screenshot of Kate's TikTok response next to a screenshot of comments she received, such as, "Imagine calling someone an airhead and they response with a TedTalk triple body slamming your soul through the ground"

"What's interesting," Kate begins her response in the video, "is that when women have a Valley Girl voice, they're seen as an airhead. But when they have a deeper voice or raspier voice, it's seen as masculine and unattractive."

She then describes uptalk — "a rising intonation at the end of a sentence" — and how women, who are often interrupted, use it to indicate that they're not done speaking. Though women aren't the only ones who use uptalk, they are the most castigated for it. For example, Kate points out that former president George W. Bush often used uptalk during speeches.

Kate also notes that uptalk is a common linguistic feature in numerous languages, but it doesn't hold the same connotation in other languages as it does in American English.

Kate / @kateao4 / Via tiktok.com

Viewed nearly half a million times, Kate's video received more than 2,000 comments, with many people praising her explanation (and voice) and thanking her for the breakdown. So to learn more and dive deeper into the world of linguistics, BuzzFeed spoke with Meghan Armstrong-Abrami, an associate professor of Spanish Linguistics at UMass Amherst.

photo of Dr. Meghan Armstrong-Abrami
Meghan Armstrong-Abrami

While often associated with Valley Girl speech, uptalk has multiple definitions and functions within linguistics, Dr. Armstrong-Abrami explained. One such definition, by Paul Warren, defines it as "a marked rising intonation pattern found at the end of intonation units, and which serves primarily to check comprehension or to seek feedback." However, uptalk conveys a variety of intentions in communication.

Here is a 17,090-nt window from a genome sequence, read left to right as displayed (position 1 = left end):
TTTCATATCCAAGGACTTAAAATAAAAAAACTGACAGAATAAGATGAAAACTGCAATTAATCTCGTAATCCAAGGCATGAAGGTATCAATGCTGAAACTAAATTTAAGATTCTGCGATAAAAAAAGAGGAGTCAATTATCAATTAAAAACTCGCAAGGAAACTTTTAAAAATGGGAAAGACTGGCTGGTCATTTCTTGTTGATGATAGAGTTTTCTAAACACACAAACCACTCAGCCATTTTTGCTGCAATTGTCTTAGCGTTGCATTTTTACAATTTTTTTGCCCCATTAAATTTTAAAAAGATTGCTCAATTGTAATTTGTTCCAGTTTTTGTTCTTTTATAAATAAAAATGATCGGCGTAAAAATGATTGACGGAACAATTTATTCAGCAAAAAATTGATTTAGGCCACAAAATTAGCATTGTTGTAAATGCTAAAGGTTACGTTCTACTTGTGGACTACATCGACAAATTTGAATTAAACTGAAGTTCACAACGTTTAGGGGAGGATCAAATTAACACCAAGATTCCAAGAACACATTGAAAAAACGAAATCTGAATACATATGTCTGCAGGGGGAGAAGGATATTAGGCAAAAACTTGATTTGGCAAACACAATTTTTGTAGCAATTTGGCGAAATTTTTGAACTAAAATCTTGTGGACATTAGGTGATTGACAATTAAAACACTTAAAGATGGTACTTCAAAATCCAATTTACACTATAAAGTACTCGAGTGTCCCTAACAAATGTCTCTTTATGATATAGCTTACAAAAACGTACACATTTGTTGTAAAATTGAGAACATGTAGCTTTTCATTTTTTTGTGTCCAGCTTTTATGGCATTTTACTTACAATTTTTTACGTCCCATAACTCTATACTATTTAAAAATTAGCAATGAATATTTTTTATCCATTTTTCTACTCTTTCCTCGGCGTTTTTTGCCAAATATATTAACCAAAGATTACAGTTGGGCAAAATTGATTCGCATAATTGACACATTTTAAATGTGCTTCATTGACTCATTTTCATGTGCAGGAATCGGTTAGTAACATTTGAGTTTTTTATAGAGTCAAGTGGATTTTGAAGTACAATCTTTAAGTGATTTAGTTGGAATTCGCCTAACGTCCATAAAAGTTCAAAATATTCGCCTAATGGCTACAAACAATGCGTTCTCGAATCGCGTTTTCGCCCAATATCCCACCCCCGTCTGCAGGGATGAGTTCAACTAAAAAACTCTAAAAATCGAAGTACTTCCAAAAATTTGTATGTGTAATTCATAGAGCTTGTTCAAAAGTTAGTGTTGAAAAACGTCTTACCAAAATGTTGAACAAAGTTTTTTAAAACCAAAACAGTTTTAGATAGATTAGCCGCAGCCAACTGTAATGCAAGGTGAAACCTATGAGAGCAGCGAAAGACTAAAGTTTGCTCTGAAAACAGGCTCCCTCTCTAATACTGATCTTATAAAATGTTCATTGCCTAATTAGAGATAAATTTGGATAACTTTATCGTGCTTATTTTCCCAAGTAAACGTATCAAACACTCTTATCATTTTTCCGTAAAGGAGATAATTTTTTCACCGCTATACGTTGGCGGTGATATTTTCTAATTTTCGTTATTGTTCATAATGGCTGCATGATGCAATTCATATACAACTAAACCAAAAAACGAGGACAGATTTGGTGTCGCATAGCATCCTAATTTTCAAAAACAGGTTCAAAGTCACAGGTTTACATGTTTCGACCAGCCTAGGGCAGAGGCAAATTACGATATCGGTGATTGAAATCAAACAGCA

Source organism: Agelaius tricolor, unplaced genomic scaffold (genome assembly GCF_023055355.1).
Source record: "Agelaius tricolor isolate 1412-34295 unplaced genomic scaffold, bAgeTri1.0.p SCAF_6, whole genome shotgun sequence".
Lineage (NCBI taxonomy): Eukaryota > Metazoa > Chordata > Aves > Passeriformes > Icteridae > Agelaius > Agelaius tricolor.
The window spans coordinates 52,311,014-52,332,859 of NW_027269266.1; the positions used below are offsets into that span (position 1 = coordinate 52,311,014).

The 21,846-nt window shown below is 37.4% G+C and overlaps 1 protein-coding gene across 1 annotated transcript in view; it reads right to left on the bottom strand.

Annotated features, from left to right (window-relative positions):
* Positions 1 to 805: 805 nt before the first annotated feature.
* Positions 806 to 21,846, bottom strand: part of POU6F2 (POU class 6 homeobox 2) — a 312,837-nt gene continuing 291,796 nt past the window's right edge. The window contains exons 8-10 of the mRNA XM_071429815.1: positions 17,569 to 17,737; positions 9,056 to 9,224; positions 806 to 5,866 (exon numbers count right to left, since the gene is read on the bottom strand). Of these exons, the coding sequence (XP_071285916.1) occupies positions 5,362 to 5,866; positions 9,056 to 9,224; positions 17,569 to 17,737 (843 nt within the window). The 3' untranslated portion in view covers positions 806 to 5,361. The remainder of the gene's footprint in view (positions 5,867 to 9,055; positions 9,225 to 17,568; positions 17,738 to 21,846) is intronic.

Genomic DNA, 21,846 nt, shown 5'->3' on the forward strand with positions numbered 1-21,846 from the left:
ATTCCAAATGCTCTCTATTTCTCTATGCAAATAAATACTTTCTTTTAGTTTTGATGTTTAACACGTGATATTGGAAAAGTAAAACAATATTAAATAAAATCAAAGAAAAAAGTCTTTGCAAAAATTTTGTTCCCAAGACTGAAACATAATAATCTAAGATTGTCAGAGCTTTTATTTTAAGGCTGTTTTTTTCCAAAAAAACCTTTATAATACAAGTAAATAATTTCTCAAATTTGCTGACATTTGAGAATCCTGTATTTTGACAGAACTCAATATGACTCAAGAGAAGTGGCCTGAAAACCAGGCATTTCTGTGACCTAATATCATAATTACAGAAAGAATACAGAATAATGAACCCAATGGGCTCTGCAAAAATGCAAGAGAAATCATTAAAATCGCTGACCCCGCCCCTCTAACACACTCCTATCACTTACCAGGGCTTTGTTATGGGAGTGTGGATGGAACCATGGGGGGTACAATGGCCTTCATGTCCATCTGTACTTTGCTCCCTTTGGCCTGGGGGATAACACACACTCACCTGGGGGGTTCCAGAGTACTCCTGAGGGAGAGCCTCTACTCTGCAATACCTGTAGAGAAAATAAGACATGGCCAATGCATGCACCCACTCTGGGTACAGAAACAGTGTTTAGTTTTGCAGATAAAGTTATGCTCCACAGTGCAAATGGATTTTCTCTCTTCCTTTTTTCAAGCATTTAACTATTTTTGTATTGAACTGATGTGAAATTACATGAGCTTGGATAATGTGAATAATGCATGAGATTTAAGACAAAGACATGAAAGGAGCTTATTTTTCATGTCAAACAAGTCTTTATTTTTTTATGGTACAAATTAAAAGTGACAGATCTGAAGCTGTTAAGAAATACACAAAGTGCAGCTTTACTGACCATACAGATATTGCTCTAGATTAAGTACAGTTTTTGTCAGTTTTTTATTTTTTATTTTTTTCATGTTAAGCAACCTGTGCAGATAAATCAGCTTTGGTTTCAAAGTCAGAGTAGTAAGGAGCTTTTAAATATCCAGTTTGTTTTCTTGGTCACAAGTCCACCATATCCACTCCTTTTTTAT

Intentions of uptalk — also known as high rising terminals or rising declaratives — include checking, conversation maintenance, establishing common ground, feedback elicitation, hearer involvement, implying questions, reducing social distance, signaling new information, friendliness, solidarity, etc.

Also important to note: Uptalk is not produced in a vacuum. Armstrong-Abrami elaborated, "There is the actual content of the message, the physical gestures (like facial expressions and body movements) that the speaker is producing when the uptalk is uttered, the discourse context of what conversational participants have already said, etc. These also contribute to the way the message is conveyed."

Beyond speech patterns, the Valley Girl, herself, is generally associated with a stereotypical persona — one usually synonymous with "ditzy" or perhaps Cher Horowitz from Clueless. "This definitely makes it obvious that certain speech patterns are tied very closely to the persona of a Valley Girl," Armstrong-Abrami noted.